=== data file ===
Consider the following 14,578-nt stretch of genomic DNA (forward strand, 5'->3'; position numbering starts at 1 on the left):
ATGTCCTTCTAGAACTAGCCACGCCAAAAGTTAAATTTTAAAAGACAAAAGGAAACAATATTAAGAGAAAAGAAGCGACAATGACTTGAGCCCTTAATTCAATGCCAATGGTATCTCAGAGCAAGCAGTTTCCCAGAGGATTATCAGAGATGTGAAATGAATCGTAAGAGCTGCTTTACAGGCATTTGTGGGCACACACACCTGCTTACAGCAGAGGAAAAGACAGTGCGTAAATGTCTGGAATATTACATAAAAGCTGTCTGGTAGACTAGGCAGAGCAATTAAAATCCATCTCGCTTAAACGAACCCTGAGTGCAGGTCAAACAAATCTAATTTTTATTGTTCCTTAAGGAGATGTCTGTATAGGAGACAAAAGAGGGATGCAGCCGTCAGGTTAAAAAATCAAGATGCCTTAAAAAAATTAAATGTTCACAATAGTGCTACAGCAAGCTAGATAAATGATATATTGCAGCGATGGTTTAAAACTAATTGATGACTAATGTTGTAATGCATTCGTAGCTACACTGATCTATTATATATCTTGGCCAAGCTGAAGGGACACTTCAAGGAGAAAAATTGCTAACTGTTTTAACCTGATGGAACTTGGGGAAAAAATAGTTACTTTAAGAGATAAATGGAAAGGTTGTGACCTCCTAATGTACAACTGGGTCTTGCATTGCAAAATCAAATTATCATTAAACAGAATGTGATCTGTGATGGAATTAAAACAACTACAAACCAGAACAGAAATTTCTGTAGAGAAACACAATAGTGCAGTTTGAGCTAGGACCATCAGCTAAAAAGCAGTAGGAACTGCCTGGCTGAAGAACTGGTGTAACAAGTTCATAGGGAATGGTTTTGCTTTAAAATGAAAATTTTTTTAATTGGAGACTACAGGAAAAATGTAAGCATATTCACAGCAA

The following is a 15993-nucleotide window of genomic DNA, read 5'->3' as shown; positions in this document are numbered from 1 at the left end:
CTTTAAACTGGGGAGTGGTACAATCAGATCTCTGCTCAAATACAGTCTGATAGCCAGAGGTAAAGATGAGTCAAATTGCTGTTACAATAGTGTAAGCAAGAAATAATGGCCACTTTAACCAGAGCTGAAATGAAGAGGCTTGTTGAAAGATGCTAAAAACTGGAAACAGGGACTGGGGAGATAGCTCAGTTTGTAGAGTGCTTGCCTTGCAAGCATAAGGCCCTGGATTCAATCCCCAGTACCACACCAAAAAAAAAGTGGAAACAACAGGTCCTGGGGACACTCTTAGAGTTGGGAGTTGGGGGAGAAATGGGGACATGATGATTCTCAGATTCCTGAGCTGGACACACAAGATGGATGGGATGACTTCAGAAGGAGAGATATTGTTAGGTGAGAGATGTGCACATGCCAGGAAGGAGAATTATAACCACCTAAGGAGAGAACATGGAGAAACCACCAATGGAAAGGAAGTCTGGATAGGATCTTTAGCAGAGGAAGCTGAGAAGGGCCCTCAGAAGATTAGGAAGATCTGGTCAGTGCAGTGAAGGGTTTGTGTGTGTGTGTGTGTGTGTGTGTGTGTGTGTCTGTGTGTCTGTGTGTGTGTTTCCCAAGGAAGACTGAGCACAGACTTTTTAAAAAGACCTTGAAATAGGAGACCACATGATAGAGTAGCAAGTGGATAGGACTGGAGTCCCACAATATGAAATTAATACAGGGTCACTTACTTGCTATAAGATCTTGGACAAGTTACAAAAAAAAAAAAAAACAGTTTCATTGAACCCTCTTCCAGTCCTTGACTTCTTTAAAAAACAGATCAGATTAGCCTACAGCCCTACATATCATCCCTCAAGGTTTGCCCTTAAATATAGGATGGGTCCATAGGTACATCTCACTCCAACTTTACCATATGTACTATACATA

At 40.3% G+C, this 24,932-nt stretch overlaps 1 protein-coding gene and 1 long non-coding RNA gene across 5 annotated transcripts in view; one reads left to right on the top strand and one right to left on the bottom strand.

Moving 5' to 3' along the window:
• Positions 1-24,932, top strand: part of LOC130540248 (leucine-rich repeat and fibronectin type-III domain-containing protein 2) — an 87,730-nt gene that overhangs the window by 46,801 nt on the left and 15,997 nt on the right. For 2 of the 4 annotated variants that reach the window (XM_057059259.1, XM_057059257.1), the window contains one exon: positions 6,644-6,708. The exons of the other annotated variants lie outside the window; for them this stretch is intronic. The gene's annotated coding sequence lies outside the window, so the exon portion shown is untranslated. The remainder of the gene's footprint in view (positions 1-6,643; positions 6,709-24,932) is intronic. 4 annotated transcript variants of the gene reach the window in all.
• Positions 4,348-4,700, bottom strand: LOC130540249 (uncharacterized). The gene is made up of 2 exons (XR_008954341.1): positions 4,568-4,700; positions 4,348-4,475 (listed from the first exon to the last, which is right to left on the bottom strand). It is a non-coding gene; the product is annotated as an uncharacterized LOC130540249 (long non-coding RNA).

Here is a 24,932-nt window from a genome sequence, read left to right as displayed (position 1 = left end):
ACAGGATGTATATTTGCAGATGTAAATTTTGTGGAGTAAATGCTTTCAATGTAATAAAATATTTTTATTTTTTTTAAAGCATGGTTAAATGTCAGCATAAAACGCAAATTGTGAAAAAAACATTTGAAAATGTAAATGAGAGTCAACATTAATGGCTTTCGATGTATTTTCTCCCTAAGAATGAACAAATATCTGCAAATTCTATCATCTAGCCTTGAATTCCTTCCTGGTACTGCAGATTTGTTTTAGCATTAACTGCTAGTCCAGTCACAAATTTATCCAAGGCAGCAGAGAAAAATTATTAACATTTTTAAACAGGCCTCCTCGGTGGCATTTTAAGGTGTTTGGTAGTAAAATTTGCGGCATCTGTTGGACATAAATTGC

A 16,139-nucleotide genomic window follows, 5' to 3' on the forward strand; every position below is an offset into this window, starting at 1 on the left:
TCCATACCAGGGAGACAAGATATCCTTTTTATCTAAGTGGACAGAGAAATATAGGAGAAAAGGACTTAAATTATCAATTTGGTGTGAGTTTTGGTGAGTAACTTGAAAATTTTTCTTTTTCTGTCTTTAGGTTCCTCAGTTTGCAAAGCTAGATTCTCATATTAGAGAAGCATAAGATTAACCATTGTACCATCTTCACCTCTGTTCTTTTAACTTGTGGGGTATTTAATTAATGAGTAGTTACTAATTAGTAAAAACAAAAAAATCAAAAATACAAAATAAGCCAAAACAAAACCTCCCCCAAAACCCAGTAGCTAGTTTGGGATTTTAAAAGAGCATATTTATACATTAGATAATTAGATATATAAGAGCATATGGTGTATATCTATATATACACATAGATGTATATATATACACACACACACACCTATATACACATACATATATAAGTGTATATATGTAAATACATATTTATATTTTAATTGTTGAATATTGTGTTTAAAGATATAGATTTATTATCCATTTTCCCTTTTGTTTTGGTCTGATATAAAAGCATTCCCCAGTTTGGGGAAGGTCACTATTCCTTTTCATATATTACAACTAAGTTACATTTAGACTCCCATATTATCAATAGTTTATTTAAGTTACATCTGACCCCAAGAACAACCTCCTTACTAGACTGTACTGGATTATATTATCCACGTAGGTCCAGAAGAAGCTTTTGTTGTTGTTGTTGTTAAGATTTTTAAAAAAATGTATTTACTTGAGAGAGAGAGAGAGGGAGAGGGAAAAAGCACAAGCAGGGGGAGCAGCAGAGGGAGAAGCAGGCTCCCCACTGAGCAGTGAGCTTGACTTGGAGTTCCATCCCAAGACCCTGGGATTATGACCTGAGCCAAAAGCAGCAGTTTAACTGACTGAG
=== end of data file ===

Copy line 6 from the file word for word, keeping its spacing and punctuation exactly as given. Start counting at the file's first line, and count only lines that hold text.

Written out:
Moving 5' to 3' along the window: